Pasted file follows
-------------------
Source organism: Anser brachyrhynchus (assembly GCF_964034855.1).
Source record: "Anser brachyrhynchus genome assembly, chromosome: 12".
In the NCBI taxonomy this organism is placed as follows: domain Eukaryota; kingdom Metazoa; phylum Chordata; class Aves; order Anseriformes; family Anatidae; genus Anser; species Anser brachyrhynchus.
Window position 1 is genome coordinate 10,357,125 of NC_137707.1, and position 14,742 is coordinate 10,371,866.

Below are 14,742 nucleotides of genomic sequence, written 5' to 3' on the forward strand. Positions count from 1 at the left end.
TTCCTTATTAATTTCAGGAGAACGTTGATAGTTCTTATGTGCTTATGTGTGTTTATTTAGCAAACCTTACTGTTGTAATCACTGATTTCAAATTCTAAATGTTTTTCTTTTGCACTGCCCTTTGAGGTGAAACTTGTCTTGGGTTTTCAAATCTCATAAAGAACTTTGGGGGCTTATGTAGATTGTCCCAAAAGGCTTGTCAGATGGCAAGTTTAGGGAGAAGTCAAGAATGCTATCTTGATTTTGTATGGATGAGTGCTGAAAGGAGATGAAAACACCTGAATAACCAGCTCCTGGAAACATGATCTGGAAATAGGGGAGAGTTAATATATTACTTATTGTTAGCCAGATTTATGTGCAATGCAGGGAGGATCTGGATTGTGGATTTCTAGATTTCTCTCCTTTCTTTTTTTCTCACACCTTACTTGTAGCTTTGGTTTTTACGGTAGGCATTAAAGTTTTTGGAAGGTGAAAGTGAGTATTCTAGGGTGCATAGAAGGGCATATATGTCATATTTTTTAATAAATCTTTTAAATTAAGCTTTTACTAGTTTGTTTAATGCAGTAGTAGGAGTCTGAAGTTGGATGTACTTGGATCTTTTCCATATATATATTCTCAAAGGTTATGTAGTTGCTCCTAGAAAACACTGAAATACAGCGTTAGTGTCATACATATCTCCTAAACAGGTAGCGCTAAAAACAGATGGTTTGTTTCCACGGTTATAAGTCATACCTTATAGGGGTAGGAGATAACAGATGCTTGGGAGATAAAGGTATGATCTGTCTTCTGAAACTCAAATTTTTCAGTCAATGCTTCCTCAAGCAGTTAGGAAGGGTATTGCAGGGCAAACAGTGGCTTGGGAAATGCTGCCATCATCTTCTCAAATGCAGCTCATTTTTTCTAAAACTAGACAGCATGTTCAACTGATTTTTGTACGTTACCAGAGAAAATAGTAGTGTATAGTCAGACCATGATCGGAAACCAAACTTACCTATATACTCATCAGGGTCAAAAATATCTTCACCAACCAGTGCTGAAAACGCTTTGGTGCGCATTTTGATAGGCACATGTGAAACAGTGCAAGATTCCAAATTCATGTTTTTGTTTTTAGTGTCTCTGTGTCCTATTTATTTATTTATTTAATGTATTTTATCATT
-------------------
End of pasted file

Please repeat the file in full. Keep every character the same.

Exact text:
Source organism: Anser brachyrhynchus (assembly GCF_964034855.1).
Source record: "Anser brachyrhynchus genome assembly, chromosome: 12".
In the NCBI taxonomy this organism is placed as follows: domain Eukaryota; kingdom Metazoa; phylum Chordata; class Aves; order Anseriformes; family Anatidae; genus Anser; species Anser brachyrhynchus.
Window position 1 is genome coordinate 10,357,125 of NC_137707.1, and position 14,742 is coordinate 10,371,866.

Below are 14,742 nucleotides of genomic sequence, written 5' to 3' on the forward strand. Positions count from 1 at the left end.
TTCCTTATTAATTTCAGGAGAACGTTGATAGTTCTTATGTGCTTATGTGTGTTTATTTAGCAAACCTTACTGTTGTAATCACTGATTTCAAATTCTAAATGTTTTTCTTTTGCACTGCCCTTTGAGGTGAAACTTGTCTTGGGTTTTCAAATCTCATAAAGAACTTTGGGGGCTTATGTAGATTGTCCCAAAAGGCTTGTCAGATGGCAAGTTTAGGGAGAAGTCAAGAATGCTATCTTGATTTTGTATGGATGAGTGCTGAAAGGAGATGAAAACACCTGAATAACCAGCTCCTGGAAACATGATCTGGAAATAGGGGAGAGTTAATATATTACTTATTGTTAGCCAGATTTATGTGCAATGCAGGGAGGATCTGGATTGTGGATTTCTAGATTTCTCTCCTTTCTTTTTTTCTCACACCTTACTTGTAGCTTTGGTTTTTACGGTAGGCATTAAAGTTTTTGGAAGGTGAAAGTGAGTATTCTAGGGTGCATAGAAGGGCATATATGTCATATTTTTTAATAAATCTTTTAAATTAAGCTTTTACTAGTTTGTTTAATGCAGTAGTAGGAGTCTGAAGTTGGATGTACTTGGATCTTTTCCATATATATATTCTCAAAGGTTATGTAGTTGCTCCTAGAAAACACTGAAATACAGCGTTAGTGTCATACATATCTCCTAAACAGGTAGCGCTAAAAACAGATGGTTTGTTTCCACGGTTATAAGTCATACCTTATAGGGGTAGGAGATAACAGATGCTTGGGAGATAAAGGTATGATCTGTCTTCTGAAACTCAAATTTTTCAGTCAATGCTTCCTCAAGCAGTTAGGAAGGGTATTGCAGGGCAAACAGTGGCTTGGGAAATGCTGCCATCATCTTCTCAAATGCAGCTCATTTTTTCTAAAACTAGACAGCATGTTCAACTGATTTTTGTACGTTACCAGAGAAAATAGTAGTGTATAGTCAGACCATGATCGGAAACCAAACTTACCTATATACTCATCAGGGTCAAAAATATCTTCACCAACCAGTGCTGAAAACGCTTTGGTGCGCATTTTGATAGGCACATGTGAAACAGTGCAAGATTCCAAATTCATGTTTTTGTTTTTAGTGTCTCTGTGTCCTATTTATTTATTTATTTAATGTATTTTATCATT